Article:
Members of the Belmont Park Community Coalition are asking to meet with the Empire State Development Corp., saying that the group has learned about updates to the proposed Belmont Park development through the media, not the agency itself.
The coalition also raised questions about the environmental review of the project in a letter to Howard Zemsky, president and chief operating officer of Empire State Development, a state agency.
In December, Gov. Andrew Cuomo announced that the New York Islanders would be returning to Nassau County. New York Arena Partners, a joint venture between Sterling Development and Oak View Group, plans to create an 18,000-seat arena, a multipurpose event center, a retail center and a hotel on 43 acres of state-owned land currently used for parking spaces at Belmont Park.
The proposal was in response to an Empire State Development Corp. request for a proposal. The Islanders beat out the New York City Football Club, partnered with the Related Companies, to build on the land.
New York Arena Partners is paying $2 million to AKRF, the environmental planning and engineering consulting firm chosen by the Empire State Development Corp. to conduct an environmental review.
The coalition wrote in the letter that this “appears to create a conflict of interest.”
“Newsday has reported that AKRF has been chosen to conduct the environmental review of the project because of AKRF’s involvement in the reviews for Barclays Center, Citi Field and Yankee Stadium,” the letter from the coalition states. “We are concerned by the frequency with which AKRF is chosen by ESD to conduct environmental reviews.”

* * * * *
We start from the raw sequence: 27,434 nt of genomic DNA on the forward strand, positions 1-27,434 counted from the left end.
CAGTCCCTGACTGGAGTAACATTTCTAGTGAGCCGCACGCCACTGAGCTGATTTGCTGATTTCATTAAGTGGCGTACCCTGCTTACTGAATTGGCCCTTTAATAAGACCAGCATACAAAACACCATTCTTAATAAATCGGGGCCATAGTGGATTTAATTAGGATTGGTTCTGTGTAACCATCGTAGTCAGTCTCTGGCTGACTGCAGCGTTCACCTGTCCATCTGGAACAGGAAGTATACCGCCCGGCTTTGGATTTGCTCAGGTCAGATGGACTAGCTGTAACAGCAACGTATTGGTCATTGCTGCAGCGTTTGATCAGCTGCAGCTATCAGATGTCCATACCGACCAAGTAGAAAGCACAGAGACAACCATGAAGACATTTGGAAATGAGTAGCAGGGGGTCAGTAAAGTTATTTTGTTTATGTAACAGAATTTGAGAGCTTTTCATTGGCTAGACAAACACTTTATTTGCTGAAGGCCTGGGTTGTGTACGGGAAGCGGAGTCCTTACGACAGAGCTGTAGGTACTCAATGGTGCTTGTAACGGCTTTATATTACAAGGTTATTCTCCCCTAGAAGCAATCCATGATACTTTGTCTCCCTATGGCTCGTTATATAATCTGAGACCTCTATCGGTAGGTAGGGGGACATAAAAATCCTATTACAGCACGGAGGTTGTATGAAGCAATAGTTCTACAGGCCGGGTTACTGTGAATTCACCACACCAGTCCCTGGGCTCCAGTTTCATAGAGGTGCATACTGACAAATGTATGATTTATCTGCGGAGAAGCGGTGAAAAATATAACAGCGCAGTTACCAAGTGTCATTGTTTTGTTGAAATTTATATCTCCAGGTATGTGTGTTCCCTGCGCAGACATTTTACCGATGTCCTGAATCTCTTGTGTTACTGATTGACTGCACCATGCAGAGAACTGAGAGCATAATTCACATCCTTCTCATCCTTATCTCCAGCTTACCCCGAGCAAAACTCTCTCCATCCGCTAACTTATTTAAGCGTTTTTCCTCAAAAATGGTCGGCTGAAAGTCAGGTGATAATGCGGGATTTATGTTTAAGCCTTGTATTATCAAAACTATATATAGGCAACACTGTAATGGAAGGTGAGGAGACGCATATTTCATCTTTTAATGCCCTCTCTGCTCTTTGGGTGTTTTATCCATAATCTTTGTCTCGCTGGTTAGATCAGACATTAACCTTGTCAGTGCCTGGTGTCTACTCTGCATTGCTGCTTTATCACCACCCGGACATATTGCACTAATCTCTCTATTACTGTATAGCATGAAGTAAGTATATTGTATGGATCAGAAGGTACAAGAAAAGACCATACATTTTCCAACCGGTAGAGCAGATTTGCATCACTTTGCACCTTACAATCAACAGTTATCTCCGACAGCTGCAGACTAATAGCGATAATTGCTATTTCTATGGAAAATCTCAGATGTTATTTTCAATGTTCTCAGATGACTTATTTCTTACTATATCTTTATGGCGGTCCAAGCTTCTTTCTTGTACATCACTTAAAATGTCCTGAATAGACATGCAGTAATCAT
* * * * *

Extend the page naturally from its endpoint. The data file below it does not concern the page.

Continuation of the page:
The letter goes on to say that AKRF has been chosen to review other Empire State Development Corp. projects, including Atlantic Yards, Brooklyn Bridge Park and the Victoria Theater redevelopment.
Aubrey Phillips, an Elmont resident and vice president of the Parkhurst Civic Association, said the Empire State Development Corp. continues to find loopholes in the law.
“Regardless of whether this arrangement complies with the State Environmental Quality Review regulations … we believe such an arrangement precludes a truly independent assessment of the environmental impacts of the project,” the letter states.
Phillips said the question everyone should be asking is, “How could you pay someone to come up with an unbiased view of what’s happening in that area, if in fact you’re paying them and they will become the arbitrator of what’s being presented from that site?”
Phillips said the issues date back further in the process.
Phillips said that a committee is being formed by the Empire State Development Corp. with members of the community to have input, but said that should have happened before the request for proposal was submitted.
Although when exactly the committee should be formed isn’t explicitly laid out in the law, Phillips said, it is the intent of the law.
“As far as we are concerned the formation of this committee after the decision has been made is fundamentally flawed,” Phillips said.
The coalition’s letter is not the first time the group voiced concerns to Empire State Development.
At a public hearing a few weeks before the final decision was made, members of the community protested the idea of an arena, saying they wanted development that would bring sustainable jobs.
In a statement, the Empire State Development Corp. said that “through numerous Community Listening Sessions, two site tours, an extensive interview process with respondents, briefings with the LIREDC and local elected officials, and review of over 470 received written comments, ESD has ensured robust community engagement every step of the way and is committed to continuing to do so.”